Tag Archives: peace

Vulnerabilities

Vulnerabilities: My journey through Psalms (103)

I debated on writing this post because my intention is not for people to feel sorry for me or to feel bad. The whole reason I started this blog was to promote my writing, which, as it happens, tends to focus on the vulnerabilities real people struggle with every day. So, as I was reading Psalm 103 I realized a lot of what I have been feeling is exactly what others have felt for thousands of years. Because, after all, we are humans and we struggle with a vast array of emotions that are interconnected throughout our lives and our own histories as well as the world’s history.

Eve ate the fruit, not because she was hungry, but because she was curious and eager to prove herself.

Abraham slept with Hagar because his wife Sarah was impatient and convinced God needed her help.

Bathsheba had an affair with David because he was rich and powerful, but also because he was there when her husband wasn’t.

We all do dumb things when we are curious, eager to prove ourselves, impatient, “helping” God, and alone. And at some point, we have all felt each one of these incredibly human emotions.

I’ve always found the holidays to be particularly challenging in that respect.  A plethora of human emotions washes over me during this time of the year. Joy in celebration, sure, but also…

  • eagerness to prove
  • impatience
  • a need to “help” God
  • loneliness

Every year I want to prove I am giving and happier to give than receive. Have you ever felt this? An inexplicable desire to prove, to no one in particular, that you are the ‘best’ giver? Maybe I’m alone in that, but sometimes when I’m busy trying to prove that I forget what the point of the gift is in the first place. Interesting how our desire to prove ourselves often proves nothing but our own selfishness. Ouch. It’s a good thing God “redeems me from death and crowns me with love and tender mercies” (103:4), because I definitely don’t deserve such grace.

My impatience is probably award-winning too. When I want something, I often want it right then. Especially if it has been promised to me, or if I don’t understand the purpose of waiting. And this one doesn’t apply just to the holidays. I am impatient and often live for the next moment rather than the moment I’m in. The mantra “I’ll be satisfied when…” is not one I am particularly proud of.  Fortunately, even in my impatience, “the Lord is compassionate and merciful, slow to get angry and filled with unfailing love” (103:8).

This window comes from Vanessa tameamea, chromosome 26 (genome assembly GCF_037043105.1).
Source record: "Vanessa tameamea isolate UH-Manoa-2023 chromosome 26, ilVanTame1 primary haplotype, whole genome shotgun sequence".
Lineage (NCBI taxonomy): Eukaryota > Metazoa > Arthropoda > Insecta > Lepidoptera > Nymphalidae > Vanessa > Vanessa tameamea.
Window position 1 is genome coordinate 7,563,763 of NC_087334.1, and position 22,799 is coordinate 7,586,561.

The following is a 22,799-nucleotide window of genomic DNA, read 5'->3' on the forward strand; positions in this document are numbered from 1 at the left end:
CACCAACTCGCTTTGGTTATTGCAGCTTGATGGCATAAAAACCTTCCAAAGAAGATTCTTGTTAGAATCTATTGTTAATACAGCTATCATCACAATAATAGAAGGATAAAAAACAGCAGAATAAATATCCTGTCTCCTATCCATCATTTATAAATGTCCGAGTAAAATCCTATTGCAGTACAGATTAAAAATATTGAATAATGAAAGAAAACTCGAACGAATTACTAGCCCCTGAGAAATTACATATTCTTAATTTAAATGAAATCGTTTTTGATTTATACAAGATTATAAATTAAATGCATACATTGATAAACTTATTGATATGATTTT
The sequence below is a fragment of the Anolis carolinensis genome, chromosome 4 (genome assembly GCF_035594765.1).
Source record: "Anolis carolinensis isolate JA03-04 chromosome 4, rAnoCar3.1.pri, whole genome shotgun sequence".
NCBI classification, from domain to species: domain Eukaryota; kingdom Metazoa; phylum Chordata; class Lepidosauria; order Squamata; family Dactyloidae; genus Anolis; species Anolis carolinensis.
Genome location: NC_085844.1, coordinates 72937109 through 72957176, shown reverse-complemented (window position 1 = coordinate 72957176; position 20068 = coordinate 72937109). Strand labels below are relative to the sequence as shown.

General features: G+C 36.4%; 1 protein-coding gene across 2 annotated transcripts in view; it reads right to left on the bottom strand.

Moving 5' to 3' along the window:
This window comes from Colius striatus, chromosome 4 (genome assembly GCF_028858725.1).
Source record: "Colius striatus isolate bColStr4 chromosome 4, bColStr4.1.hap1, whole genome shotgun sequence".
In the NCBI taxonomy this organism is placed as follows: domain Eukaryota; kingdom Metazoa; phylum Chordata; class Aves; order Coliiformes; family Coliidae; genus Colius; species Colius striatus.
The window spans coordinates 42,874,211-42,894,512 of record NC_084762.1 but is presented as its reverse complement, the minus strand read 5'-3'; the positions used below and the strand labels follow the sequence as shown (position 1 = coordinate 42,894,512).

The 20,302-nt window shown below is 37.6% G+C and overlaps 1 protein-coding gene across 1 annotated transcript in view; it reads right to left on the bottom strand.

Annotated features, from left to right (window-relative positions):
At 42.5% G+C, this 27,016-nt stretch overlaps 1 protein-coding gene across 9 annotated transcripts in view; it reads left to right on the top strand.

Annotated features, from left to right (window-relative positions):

And he doesn’t need my help. Even though I sometimes try to give it to him, he doesn’t need it. Ever. My impatience often leads to my own foolish decisions acting outside of God’s plan, but “He will not constantly accuse us, nor remain angry forever” (103:10). Which is good, because I probably deserve his wrath with the number of times I have tried to be in control (as you’re all probably aware given the number of times I’ve written about it).

What I struggle with the most this time of year is an echoing sense of loneliness. That’s stupid, right, since I have an amazing family who loves me and makes sure I know they love me. I have great friends who do the same! I’m not complaining in this post, just being honest. This year, it hit me particularly hard. As a 32-year-old single woman, I’m in a particularly weird life stage. Fitting into a ‘group’ just doesn’t happen, and that is never more evident than this time of year when people are throwing so many parties that couples have to turn down invitations because they’re overbooked. It’s not that people mean to leave out someone like me, but they think ‘oh it’s a couples party they won’t enjoy themselves,’ which is probably true because being the 3rd wheel sucks just as much. Or, in contrast, the single ladies are all a decade younger so the ‘party’ isn’t as enjoyable because our life experiences are just so vastly different. I’m not saying I’ve been sitting around feeling sorry for myself or in a state of depression–that is far from true. These are just observations I made over the past few weeks, particularly when that echo bounces around in my head, especially this year since I lost my beautiful chicken nugget, Emma, who in all her canine glory always made me feel so much less alone in the world.

Again, please don’t read this wrong. I’m not writing this to whine and complain, to make people feel bad or sorry for me! I’m writing this because God knows these feelings, all of them are what make us human and “he knows how weak we are; he remembers we are only dust” (103:14) even when we are wrapped up in our own self-importance, indulgences, and even pity.

Ultimately God is good. He “gives righteousness and justice to all” (103:6) and his “unfailing love toward those who fear him is as great as the height of the heavens above the Earth” (103:11).

Because we all need that grace and mercy every once in a while.